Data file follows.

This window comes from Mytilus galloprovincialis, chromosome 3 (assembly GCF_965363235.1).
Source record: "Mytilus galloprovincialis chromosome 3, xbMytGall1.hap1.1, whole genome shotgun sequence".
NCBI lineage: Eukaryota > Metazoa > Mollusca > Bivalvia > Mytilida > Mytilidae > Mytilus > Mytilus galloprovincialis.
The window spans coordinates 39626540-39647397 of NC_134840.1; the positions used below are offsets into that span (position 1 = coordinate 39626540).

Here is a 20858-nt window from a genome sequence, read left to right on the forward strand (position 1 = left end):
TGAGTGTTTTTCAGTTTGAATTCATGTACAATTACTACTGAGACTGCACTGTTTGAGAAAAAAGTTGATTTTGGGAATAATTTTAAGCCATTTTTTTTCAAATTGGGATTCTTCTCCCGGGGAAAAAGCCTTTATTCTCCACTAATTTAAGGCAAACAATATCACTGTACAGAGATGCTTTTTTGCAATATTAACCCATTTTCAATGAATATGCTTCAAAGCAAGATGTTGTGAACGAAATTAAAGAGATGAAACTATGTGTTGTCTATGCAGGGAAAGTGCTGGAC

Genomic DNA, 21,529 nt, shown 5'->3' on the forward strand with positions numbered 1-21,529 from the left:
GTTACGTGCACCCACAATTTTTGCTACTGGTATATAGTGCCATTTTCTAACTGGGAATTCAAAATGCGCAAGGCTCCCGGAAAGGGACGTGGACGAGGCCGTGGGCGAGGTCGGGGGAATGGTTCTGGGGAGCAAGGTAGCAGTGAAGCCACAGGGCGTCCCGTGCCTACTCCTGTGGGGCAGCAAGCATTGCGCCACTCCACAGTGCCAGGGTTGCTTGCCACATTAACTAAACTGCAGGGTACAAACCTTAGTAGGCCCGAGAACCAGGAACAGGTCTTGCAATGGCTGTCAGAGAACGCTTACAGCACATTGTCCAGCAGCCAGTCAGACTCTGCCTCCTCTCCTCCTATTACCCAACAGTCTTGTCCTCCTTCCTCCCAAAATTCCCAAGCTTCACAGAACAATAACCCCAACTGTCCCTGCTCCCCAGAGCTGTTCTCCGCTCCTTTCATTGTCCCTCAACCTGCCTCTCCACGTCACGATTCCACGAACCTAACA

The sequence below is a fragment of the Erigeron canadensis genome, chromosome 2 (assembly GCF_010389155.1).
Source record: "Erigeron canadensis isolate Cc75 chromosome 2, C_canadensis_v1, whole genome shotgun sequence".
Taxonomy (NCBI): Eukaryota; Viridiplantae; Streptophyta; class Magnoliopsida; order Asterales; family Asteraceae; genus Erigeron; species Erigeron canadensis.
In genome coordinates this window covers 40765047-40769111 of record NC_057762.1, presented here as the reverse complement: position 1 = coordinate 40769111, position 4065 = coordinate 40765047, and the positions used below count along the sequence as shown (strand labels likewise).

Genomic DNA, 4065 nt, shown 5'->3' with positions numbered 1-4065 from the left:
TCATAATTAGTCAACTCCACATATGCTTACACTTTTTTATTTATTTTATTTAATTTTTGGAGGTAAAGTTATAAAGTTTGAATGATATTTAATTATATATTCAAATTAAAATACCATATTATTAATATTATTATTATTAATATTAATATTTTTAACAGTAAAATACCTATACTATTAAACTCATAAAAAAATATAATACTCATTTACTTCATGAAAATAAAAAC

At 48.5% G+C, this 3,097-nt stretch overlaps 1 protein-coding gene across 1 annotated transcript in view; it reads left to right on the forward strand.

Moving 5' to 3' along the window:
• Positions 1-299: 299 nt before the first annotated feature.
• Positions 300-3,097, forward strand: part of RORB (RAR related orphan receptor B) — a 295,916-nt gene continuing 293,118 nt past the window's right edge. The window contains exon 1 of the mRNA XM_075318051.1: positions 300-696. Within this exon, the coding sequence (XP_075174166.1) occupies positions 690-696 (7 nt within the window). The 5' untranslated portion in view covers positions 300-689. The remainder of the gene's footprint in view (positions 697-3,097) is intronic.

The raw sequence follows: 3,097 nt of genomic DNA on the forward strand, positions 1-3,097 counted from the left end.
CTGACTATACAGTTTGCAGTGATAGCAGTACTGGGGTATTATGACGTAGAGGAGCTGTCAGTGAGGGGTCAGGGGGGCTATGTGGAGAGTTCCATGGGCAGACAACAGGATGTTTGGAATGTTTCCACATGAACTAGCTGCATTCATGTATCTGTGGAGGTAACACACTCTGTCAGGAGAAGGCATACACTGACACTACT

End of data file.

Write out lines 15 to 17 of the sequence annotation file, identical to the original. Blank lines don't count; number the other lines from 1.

At 48.5% G+C, this 3,097-nt stretch overlaps 1 protein-coding gene across 1 annotated transcript in view; it reads left to right on the forward strand.

Moving 5' to 3' along the window:
• Positions 1-299: 299 nt before the first annotated feature.